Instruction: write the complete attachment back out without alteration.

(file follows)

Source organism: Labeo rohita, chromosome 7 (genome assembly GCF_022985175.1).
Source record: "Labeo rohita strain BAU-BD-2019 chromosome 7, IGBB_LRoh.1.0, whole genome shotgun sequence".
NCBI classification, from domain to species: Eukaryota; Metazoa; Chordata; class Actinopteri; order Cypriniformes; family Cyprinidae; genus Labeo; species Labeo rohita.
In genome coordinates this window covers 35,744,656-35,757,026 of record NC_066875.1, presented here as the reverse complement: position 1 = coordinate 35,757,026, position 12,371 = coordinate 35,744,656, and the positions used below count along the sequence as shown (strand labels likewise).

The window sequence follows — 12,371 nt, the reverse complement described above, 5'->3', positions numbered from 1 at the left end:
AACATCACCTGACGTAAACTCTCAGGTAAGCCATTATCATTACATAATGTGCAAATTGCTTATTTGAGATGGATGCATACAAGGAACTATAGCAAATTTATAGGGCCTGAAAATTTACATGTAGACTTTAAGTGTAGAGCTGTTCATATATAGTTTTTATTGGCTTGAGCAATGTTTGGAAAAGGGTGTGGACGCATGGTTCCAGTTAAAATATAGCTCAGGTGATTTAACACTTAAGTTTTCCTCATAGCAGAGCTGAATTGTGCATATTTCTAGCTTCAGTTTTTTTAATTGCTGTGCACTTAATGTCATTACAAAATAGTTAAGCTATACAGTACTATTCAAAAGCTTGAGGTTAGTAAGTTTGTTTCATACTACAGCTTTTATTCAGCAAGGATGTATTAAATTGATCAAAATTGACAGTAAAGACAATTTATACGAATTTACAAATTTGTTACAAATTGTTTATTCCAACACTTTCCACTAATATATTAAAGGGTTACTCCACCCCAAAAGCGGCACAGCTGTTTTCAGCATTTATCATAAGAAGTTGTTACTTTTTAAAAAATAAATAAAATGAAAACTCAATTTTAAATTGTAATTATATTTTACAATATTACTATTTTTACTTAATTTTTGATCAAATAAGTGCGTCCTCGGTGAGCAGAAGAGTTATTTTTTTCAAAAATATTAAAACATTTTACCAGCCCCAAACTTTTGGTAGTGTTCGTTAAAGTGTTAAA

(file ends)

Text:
Source organism: Labeo rohita, chromosome 7 (genome assembly GCF_022985175.1).
Source record: "Labeo rohita strain BAU-BD-2019 chromosome 7, IGBB_LRoh.1.0, whole genome shotgun sequence".
NCBI classification, from domain to species: Eukaryota; Metazoa; Chordata; class Actinopteri; order Cypriniformes; family Cyprinidae; genus Labeo; species Labeo rohita.
In genome coordinates this window covers 35,744,656-35,757,026 of record NC_066875.1, presented here as the reverse complement: position 1 = coordinate 35,757,026, position 12,371 = coordinate 35,744,656, and the positions used below count along the sequence as shown (strand labels likewise).

The window sequence follows — 12,371 nt, the reverse complement described above, 5'->3', positions numbered from 1 at the left end:
AACATCACCTGACGTAAACTCTCAGGTAAGCCATTATCATTACATAATGTGCAAATTGCTTATTTGAGATGGATGCATACAAGGAACTATAGCAAATTTATAGGGCCTGAAAATTTACATGTAGACTTTAAGTGTAGAGCTGTTCATATATAGTTTTTATTGGCTTGAGCAATGTTTGGAAAAGGGTGTGGACGCATGGTTCCAGTTAAAATATAGCTCAGGTGATTTAACACTTAAGTTTTCCTCATAGCAGAGCTGAATTGTGCATATTTCTAGCTTCAGTTTTTTTAATTGCTGTGCACTTAATGTCATTACAAAATAGTTAAGCTATACAGTACTATTCAAAAGCTTGAGGTTAGTAAGTTTGTTTCATACTACAGCTTTTATTCAGCAAGGATGTATTAAATTGATCAAAATTGACAGTAAAGACAATTTATACGAATTTACAAATTTGTTACAAATTGTTTATTCCAACACTTTCCACTAATATATTAAAGGGTTACTCCACCCCAAAAGCGGCACAGCTGTTTTCAGCATTTATCATAAGAAGTTGTTACTTTTTAAAAAATAAATAAAATGAAAACTCAATTTTAAATTGTAATTATATTTTACAATATTACTATTTTTACTTAATTTTTGATCAAATAAGTGCGTCCTCGGTGAGCAGAAGAGTTATTTTTTTCAAAAATATTAAAACATTTTACCAGCCCCAAACTTTTGGTAGTGTTCGTTAAAGTGTTAAA